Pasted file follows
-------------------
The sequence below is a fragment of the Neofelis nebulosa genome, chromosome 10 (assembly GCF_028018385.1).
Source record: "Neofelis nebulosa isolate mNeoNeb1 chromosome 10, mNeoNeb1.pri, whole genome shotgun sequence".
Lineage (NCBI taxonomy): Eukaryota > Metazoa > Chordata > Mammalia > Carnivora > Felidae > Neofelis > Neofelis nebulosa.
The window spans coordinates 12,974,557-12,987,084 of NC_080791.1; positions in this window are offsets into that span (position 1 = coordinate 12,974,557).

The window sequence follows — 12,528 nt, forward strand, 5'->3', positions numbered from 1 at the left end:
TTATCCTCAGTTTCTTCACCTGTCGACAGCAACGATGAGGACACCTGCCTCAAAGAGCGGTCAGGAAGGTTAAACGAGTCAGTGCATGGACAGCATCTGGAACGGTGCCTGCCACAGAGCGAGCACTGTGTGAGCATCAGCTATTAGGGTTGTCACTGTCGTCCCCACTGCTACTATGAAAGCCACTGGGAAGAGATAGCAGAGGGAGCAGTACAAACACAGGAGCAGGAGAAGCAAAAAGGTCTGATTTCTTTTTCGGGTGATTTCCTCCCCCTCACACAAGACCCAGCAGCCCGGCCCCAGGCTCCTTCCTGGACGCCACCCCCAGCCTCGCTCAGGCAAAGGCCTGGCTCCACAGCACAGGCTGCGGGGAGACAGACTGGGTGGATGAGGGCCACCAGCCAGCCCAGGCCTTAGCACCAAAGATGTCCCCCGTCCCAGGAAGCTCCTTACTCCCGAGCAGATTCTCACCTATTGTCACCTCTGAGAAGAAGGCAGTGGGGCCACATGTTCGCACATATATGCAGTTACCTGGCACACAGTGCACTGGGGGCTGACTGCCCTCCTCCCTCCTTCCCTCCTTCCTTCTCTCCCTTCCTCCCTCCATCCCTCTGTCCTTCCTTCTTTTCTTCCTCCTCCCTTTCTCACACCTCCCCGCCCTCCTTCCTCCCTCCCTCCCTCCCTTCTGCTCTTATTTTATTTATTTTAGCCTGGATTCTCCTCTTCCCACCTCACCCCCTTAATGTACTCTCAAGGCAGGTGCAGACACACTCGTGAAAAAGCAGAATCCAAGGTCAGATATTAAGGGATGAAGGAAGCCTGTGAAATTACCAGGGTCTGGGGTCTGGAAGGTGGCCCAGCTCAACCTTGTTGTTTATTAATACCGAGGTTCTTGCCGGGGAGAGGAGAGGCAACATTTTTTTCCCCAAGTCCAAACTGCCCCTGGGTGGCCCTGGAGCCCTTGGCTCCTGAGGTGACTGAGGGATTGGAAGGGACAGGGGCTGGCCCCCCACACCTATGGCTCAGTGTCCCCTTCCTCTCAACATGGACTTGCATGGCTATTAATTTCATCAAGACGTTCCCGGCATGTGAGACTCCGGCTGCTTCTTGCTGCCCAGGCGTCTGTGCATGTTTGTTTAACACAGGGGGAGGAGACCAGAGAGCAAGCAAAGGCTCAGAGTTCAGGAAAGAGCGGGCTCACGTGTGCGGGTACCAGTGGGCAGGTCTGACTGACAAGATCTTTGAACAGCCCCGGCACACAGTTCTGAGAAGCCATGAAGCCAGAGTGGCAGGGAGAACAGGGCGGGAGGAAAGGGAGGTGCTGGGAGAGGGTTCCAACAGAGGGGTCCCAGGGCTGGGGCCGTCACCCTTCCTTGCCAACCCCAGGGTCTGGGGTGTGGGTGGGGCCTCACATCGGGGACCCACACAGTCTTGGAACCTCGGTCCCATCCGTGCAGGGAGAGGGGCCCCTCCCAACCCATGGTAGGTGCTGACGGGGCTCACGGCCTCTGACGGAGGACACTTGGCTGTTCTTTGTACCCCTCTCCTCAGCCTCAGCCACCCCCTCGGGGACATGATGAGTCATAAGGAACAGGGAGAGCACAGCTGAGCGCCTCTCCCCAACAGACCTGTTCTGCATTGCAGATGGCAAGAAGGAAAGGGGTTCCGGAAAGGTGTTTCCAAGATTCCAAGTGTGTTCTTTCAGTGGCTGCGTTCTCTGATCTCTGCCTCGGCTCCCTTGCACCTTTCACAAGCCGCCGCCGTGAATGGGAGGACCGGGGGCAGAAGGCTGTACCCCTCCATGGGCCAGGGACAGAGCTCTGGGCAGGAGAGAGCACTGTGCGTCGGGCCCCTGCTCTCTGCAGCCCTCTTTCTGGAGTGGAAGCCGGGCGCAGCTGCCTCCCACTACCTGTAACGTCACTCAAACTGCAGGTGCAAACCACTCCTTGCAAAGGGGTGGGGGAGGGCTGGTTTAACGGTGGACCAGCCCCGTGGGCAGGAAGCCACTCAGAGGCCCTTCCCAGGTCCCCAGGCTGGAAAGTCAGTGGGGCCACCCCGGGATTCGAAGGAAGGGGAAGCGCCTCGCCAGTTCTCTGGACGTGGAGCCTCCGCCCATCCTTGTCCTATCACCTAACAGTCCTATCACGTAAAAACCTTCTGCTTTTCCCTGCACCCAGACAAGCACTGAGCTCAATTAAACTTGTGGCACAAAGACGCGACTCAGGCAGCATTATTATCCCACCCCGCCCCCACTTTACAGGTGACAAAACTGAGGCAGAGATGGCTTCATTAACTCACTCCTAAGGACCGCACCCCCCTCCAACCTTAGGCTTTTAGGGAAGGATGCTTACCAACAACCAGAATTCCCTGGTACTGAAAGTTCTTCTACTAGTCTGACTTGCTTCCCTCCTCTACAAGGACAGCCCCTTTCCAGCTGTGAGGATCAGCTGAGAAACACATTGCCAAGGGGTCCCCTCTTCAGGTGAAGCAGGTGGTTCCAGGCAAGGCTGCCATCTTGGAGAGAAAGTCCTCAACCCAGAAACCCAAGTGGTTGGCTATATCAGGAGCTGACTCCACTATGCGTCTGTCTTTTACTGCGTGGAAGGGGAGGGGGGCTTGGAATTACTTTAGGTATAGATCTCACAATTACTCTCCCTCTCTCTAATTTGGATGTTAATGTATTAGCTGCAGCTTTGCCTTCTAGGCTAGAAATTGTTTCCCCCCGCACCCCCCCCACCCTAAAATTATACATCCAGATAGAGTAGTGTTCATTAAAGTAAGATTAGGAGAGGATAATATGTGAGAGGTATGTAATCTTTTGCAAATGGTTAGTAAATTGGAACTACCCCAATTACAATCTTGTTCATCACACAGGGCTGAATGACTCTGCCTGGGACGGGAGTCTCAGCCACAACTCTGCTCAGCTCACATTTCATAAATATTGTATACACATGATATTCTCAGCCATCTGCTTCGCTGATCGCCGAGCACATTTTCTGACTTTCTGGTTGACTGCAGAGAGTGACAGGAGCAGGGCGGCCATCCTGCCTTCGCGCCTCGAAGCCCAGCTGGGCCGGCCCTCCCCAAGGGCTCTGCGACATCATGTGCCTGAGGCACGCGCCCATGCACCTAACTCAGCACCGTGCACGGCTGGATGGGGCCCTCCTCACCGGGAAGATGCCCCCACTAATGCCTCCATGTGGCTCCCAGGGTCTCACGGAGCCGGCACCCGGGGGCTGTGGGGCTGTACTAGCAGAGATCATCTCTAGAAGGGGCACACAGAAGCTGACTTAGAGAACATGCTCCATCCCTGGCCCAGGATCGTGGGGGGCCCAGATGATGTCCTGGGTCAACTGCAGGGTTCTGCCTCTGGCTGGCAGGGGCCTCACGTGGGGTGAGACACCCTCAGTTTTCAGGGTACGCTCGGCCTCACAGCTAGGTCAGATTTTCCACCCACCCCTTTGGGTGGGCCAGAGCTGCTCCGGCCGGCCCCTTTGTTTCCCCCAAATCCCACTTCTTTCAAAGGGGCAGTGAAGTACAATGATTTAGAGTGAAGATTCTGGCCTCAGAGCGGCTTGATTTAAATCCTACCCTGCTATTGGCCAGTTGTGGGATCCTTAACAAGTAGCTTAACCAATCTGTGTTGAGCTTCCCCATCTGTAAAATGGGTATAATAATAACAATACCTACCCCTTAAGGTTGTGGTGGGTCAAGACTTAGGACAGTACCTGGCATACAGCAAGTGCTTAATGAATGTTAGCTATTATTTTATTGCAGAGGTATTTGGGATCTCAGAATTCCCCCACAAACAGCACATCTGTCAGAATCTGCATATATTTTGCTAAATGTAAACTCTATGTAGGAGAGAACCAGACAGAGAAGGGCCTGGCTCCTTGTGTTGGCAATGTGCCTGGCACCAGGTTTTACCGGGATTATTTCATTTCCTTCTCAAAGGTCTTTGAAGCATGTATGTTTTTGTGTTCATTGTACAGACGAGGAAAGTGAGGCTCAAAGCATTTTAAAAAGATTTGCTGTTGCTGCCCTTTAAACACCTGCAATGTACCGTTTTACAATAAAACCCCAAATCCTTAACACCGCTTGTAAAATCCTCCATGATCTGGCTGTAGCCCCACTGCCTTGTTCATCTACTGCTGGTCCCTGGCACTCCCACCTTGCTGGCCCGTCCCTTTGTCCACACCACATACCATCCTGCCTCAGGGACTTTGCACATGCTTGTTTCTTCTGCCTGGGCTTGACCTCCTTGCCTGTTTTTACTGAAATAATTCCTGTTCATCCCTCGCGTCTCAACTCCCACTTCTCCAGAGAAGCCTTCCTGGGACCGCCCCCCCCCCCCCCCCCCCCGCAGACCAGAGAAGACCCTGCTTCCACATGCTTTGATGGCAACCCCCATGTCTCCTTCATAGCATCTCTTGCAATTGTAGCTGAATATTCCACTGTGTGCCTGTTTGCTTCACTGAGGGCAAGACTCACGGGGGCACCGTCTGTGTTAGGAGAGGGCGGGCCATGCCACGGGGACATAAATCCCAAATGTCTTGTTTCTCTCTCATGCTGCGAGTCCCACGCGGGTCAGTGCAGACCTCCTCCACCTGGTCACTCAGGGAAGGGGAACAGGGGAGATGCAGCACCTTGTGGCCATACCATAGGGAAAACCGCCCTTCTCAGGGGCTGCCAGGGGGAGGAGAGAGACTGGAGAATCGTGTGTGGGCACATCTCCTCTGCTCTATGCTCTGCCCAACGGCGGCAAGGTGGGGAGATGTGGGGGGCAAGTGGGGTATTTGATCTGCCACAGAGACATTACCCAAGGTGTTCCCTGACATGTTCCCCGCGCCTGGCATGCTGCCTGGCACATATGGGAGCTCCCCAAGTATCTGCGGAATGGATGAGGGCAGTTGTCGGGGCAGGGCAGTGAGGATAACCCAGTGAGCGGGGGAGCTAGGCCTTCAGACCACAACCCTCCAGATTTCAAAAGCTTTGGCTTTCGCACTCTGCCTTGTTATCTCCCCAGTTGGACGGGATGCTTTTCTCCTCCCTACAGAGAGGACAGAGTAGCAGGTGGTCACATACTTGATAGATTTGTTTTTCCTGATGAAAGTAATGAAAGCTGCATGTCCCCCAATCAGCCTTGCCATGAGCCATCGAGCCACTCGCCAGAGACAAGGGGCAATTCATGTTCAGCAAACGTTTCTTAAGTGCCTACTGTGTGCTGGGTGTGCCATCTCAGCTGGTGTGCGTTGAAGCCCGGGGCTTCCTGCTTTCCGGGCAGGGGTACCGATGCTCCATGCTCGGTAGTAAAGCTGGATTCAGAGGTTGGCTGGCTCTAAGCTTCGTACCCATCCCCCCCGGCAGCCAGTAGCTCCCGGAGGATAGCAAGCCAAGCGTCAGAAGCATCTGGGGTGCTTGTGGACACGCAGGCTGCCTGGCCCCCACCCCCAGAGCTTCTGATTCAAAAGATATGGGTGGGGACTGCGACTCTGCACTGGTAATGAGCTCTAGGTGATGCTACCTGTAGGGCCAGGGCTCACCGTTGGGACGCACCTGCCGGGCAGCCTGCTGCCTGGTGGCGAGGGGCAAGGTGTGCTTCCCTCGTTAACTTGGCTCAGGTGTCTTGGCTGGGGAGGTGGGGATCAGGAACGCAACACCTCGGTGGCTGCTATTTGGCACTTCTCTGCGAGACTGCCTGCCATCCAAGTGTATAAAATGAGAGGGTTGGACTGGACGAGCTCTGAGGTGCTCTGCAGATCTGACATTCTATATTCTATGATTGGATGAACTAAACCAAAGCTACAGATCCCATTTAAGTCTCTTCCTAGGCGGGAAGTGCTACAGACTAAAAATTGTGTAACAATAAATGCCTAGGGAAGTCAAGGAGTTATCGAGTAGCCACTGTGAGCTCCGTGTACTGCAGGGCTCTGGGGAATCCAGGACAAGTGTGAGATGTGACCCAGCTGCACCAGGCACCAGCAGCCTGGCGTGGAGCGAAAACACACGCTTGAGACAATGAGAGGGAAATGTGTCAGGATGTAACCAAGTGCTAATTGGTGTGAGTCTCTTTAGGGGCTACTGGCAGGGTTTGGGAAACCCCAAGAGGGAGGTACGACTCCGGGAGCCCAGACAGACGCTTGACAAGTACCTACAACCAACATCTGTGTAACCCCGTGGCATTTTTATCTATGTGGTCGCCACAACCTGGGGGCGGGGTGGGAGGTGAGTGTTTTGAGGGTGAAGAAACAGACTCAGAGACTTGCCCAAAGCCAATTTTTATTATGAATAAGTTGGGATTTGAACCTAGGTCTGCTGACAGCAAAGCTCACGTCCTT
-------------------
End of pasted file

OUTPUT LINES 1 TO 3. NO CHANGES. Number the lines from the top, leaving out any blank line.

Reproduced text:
The sequence below is a fragment of the Neofelis nebulosa genome, chromosome 10 (assembly GCF_028018385.1).
Source record: "Neofelis nebulosa isolate mNeoNeb1 chromosome 10, mNeoNeb1.pri, whole genome shotgun sequence".
Lineage (NCBI taxonomy): Eukaryota > Metazoa > Chordata > Mammalia > Carnivora > Felidae > Neofelis > Neofelis nebulosa.